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Endometrial Cancer: Discharge Instructions for Hysterectomy

Hysterectomy is surgery to have the uterus removed. If the fallopian tubes and ovaries are also removed, it is called bilateral salpingo-oophorectomy with total hysterectomy. Lymph nodes in the pelvic and abdominal areas may also be removed. This sheet will help you take care of yourself at home after one of these procedures.


  • Ask for help with chores and errands while you recover.

  • Do not lift anything heavier than 10 pounds for 6 weeks.

  • Do not do housework for 2 weeks.

  • Limit stair climbing for the first 2 weeks. Climb stairs slowly and pause every few steps.

  • Walk as often as you are able.

  • Ask your doctor about when you can start driving (usually about 3 weeks after your surgery)

  • Do not drive if you are taking opioid pain medication.

  • Ask your doctor when you can return to work.

Other home care

  • Take only the medications that are prescribed by your doctor. Tell your doctor if you take other medications. These include herbs and other supplements.

  • Take pain medication as advised.

  • Do the coughing and breathing exercises that you learned in the hospital.

  • Avoid constipation:

    • Eat fruits, vegetables, and whole grains.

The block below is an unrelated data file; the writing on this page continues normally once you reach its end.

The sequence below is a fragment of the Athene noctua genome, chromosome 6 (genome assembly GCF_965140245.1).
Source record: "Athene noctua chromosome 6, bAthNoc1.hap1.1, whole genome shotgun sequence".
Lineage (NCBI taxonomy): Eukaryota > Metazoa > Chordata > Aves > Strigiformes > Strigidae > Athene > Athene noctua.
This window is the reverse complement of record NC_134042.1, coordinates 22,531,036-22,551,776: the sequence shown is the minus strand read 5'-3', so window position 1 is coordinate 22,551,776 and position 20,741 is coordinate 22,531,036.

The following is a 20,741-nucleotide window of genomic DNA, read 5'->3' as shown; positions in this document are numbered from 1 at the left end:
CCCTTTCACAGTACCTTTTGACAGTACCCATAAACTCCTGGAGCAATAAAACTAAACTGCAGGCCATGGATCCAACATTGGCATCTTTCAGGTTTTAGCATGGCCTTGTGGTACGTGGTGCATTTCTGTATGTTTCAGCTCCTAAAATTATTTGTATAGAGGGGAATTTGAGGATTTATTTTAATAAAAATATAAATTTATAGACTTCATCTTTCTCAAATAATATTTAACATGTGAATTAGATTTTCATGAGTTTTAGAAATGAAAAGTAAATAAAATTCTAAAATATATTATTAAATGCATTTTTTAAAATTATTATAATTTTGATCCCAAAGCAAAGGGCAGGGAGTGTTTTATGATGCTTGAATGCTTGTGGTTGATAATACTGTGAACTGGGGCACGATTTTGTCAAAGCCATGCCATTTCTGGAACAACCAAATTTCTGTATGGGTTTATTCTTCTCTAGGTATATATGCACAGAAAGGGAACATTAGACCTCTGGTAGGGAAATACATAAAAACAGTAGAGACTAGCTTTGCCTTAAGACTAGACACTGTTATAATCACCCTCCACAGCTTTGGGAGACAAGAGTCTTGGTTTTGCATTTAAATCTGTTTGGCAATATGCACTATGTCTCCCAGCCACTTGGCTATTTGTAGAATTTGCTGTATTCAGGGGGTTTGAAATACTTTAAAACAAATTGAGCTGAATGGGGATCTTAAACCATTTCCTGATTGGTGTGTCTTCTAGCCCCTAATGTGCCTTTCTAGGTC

• Drink 6 to 8 glasses of water a day.

    • Use a laxative or a stool softener as advised.

  • Wash your incision with mild soap and water. Pat it dry. Do not use oil, powder, or lotion on your incision.

  • Shower as usual. Do not take a bath until your doctor says it’s OK.

  • Do not use tampons or douches or have sex until your doctor says it’s OK.

  • Tell your doctor if you have hot flashes or mood swings. There are medications that can help you if needed. 

Follow-up care

Make a follow-up appointment as directed by your doctor.

When to seek medical care

Call your doctor right away if you have any of the following:

  • Fever of 100.4°F  (38.0°C) or higher, or chills

  • Bright red vaginal bleeding or a foul smelling discharge

  • Vaginal bleeding that soaks more than one sanitary pad per hour

  • Trouble urinating or burning when you urinate

  • Severe pain or bloating in your belly

  • Redness, swelling, or drainage at your incision site

  • Persistent nausea and/or vomiting

  • Chest pain or shortness of breath


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